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8-10-2015, 02:46

Flemish Tapestries

Pictorial designs in tapestry became the preferred mode for Renaissance tastes, with early examples

Influenced by the religious work of artists such as Rogier van der Weyden (c. 1400-64), whose studio was in Brussels. Narrative designs were very popular, especially since tapestries provided an expansive

Art and Visual Culture 79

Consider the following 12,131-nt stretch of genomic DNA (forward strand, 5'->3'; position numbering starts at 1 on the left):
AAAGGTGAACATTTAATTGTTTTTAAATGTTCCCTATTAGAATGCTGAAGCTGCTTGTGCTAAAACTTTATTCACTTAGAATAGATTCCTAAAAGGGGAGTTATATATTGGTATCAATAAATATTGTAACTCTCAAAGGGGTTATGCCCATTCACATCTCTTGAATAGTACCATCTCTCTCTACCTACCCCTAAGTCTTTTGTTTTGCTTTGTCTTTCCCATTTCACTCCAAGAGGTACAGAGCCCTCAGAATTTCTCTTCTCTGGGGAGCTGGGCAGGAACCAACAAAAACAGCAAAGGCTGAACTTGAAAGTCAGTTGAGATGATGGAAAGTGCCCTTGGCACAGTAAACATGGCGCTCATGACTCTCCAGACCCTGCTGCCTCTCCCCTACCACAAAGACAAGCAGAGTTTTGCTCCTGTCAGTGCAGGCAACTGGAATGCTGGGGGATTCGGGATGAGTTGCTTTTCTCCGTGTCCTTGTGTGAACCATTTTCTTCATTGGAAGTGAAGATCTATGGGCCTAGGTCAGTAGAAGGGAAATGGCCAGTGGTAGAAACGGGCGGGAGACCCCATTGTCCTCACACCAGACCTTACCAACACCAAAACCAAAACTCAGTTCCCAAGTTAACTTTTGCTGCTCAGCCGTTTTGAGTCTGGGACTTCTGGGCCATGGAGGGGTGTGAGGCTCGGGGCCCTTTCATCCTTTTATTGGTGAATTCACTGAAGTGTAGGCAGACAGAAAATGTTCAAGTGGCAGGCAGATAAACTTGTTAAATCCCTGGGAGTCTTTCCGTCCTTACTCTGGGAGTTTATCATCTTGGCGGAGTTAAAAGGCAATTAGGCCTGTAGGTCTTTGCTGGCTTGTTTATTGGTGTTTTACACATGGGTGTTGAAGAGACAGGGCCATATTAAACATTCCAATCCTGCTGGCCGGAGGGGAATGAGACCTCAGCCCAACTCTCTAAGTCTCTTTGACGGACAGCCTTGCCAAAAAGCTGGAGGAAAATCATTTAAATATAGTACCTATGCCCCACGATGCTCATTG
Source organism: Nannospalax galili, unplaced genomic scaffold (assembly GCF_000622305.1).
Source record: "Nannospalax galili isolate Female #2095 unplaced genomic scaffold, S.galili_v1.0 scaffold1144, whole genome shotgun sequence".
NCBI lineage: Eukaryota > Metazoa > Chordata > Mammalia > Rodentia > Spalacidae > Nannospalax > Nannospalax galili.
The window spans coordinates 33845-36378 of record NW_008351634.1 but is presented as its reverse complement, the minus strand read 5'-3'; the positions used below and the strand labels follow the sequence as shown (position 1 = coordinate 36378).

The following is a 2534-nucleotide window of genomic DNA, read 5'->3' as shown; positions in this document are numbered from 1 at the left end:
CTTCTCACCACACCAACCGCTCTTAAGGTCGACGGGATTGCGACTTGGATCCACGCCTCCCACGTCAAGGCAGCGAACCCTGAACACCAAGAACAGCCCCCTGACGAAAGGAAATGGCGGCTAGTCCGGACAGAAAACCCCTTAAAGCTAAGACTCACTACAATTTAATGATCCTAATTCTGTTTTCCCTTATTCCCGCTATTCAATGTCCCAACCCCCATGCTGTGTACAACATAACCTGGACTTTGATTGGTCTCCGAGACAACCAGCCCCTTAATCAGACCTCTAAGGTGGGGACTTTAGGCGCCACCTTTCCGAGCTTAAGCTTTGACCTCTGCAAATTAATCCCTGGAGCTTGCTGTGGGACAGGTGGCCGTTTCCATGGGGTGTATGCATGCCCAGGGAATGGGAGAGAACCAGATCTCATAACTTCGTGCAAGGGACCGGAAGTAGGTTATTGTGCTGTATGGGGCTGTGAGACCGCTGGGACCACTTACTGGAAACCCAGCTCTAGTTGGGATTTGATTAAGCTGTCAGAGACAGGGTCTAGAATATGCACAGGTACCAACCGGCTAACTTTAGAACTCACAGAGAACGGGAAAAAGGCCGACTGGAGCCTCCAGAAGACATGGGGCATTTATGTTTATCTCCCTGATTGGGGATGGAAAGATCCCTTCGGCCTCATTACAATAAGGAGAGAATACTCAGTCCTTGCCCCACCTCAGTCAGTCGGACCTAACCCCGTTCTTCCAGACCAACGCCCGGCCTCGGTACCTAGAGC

Surface on which the story could be displayed. Hunting scenes, highly sought after, often contained symbolic imagery within a gorgeous surface filled with colorful costumes. During most of the 15 th century, Flemish narrative tapestries were crowded with numerous people and animals as Gothic taste prevailed in the north. Italian Renaissance artists, such as Raphael and Bronzino, began to create cartoons, and they designed tapestries with life-sized figures in their own pictorial space, often placed within proper linear perspective. Italian prints of the 16th century provided a plethora of sources for Flemish tapestry designers, particularly in the graphics of Marcantonio Raimondi (c. 1470/82-c. 1527/34), who reproduced well-known Renaissance paintings in Rome in detailed graphic images (see Prints, page 85). The Flemish artist Bernaert van Orley (c. 1492-1542) was the best representative of the new “Roman style” in northern tapestry production, influenced by Raphael’s cartoons executed as papal commissions. Orley worked for the Habs-burgs, particularly Margaret of Austria (1480-1530), regent of the Netherlands, and her heir, Mary of Hungary (1505-1558), sister of Emperor Charles V (1500-1556). He designed both sacred and secular tapestries, including Maximilian’s Hunts (Louvre Museum, Paris) celebrating Margaret of Austria’s father, Emperor Maximilian I (1459-1519). Because of the political instability of the Spanish Netherlands during the 1560s and later in the 16 th century, many Flemish weavers moved their workshops into German territory, and a few emigrated to England or France.